The National Estuarine Research Reserve System (NERRS) consists of 29 coastal sites, each designed to preserve and study estuarine systems across the United States and operated as a partnership between NOAA and coastal states. State agencies, universities, and local partners are responsible for the day to day management of each site while NOAA provides national guidance and funding for the program. Reserves work to increase responsible stewardship of natural resources, supplement research on coastal management efforts, train local and state officials, and educate the public. Coastal management issues covered throughout these functions include community resilience, habitat restoration, invasive species, and nonpoint pollution.

Compatibility

  • The National Coastal Zone Management Program statutory framework is aimed at integrating federal, state, and local land use planning to reduce risk to coastal communities, fostering a holistic management approach in coastal areas.
  • CZMA programs enable development of state capacity to manage coastal flood risk by allowing for flexibility at the state level, ensuring federal actions do not undermine state regulations, and emphasizing training and education.
  • The preservation and stewardship of open space in coastal areas through the NERRS supports non-structural coastal flood risk mitigation efforts. CELCP used to serve the same function.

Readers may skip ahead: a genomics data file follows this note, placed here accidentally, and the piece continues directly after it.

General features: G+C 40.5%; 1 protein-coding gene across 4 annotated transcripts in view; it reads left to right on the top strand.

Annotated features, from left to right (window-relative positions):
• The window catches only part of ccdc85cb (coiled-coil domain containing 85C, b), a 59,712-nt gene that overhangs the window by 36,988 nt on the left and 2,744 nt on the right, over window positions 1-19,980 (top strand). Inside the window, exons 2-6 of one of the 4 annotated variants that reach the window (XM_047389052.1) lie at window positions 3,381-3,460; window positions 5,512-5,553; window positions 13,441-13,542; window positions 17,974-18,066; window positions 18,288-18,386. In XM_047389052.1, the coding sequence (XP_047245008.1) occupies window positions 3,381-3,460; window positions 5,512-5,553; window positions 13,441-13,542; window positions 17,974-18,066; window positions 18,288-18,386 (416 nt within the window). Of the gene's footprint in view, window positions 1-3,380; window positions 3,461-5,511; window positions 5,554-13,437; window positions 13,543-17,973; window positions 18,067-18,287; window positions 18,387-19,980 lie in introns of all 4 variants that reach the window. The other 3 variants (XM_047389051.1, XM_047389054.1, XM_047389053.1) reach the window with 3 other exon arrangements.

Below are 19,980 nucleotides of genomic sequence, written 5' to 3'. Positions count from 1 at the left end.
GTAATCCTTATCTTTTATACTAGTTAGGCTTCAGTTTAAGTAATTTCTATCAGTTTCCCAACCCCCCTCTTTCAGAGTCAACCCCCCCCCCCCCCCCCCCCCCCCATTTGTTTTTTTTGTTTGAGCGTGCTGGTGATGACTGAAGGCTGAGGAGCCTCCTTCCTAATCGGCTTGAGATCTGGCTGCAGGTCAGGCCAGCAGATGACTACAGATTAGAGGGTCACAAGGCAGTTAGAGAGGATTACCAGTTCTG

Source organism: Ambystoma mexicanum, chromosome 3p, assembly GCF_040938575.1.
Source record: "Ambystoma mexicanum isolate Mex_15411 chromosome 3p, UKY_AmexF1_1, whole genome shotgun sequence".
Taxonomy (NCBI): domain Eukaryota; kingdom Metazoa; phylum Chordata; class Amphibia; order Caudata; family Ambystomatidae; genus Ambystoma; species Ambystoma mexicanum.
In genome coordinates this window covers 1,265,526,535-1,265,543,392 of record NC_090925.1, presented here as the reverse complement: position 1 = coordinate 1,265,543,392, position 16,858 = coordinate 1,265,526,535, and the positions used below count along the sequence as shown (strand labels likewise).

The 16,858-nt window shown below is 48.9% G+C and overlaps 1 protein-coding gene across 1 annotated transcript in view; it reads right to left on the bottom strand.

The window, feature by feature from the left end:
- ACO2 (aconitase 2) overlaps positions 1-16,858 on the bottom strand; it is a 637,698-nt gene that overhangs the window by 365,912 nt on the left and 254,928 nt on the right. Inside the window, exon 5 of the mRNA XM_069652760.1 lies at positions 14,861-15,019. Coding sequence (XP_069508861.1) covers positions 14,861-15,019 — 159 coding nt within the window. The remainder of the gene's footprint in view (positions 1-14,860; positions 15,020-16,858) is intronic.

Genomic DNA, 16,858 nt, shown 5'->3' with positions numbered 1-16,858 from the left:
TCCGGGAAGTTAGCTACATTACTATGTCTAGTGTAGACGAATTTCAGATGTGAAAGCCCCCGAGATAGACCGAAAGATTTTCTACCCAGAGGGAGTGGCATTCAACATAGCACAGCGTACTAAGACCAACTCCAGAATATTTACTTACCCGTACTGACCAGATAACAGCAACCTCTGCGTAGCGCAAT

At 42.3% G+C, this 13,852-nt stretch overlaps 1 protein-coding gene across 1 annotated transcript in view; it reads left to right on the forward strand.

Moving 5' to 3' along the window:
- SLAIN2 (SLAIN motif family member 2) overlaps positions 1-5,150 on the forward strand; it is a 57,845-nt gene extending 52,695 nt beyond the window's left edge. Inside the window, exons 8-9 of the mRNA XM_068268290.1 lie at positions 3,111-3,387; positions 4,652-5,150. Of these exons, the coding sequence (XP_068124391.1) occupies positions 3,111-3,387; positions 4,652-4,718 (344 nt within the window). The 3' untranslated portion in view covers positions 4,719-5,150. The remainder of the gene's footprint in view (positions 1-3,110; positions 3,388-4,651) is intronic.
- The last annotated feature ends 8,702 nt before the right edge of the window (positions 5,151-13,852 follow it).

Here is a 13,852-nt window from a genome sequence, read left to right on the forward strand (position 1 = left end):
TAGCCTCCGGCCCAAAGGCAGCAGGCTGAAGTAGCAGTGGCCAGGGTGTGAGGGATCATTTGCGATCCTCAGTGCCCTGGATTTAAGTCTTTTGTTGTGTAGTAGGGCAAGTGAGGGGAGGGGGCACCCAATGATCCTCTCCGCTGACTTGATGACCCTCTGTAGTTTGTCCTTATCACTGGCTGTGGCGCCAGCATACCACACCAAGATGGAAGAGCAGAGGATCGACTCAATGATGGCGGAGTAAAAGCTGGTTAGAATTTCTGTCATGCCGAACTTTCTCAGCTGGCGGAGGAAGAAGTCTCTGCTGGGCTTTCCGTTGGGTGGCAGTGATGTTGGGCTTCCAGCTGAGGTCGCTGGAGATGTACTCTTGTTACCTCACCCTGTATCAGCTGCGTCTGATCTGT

Concerns

  • While the CZMA programs emphasize the management of coastal development, many states have yet to implement policies that formally restrict development in coastal areas.

Endangered and Threatened Marine Species

NOAA implements the Endangered Species Act through the Protected Resources program within the National Marine Fisheries Service (NMFS). NMFS is responsible for marine or anadromous species listed under the ESA including marine mammals, reptiles, fish, plants, and invertebrates. Once a marine species is listed under the ESA, the Protected Resources program requires designation of critical habitat for the species, development and implementation of a recovery plan, development of cooperative agreements with states for conservation of the species, consultation with NMFS on proposed actions that may affect the species, partnership with other nations and non-federal organizations to limit trade, and authorization of research on the species. ESA violations include any taking of the species or any impacts upon the critical habitat necessary for the species to recover, with enforcement provided by the NMFS Office of Law Enforcement.

Compatibility

  • The program contains procedures to incorporate effects of climate change and sea level rise into recovery plans.
  • The program requires coordination and long-term partnerships among multiple government agencies across federal and state levels to ensure recovery of threatened and endangered species.

Concerns

  • While critical habitat designations in coastal areas provide a nexus to coastal floodplain management, maps linking critical habitat and floodplain locations are lacking, and legal issues have surfaced regarding implementation of the NFIP and ESA in coastal areas.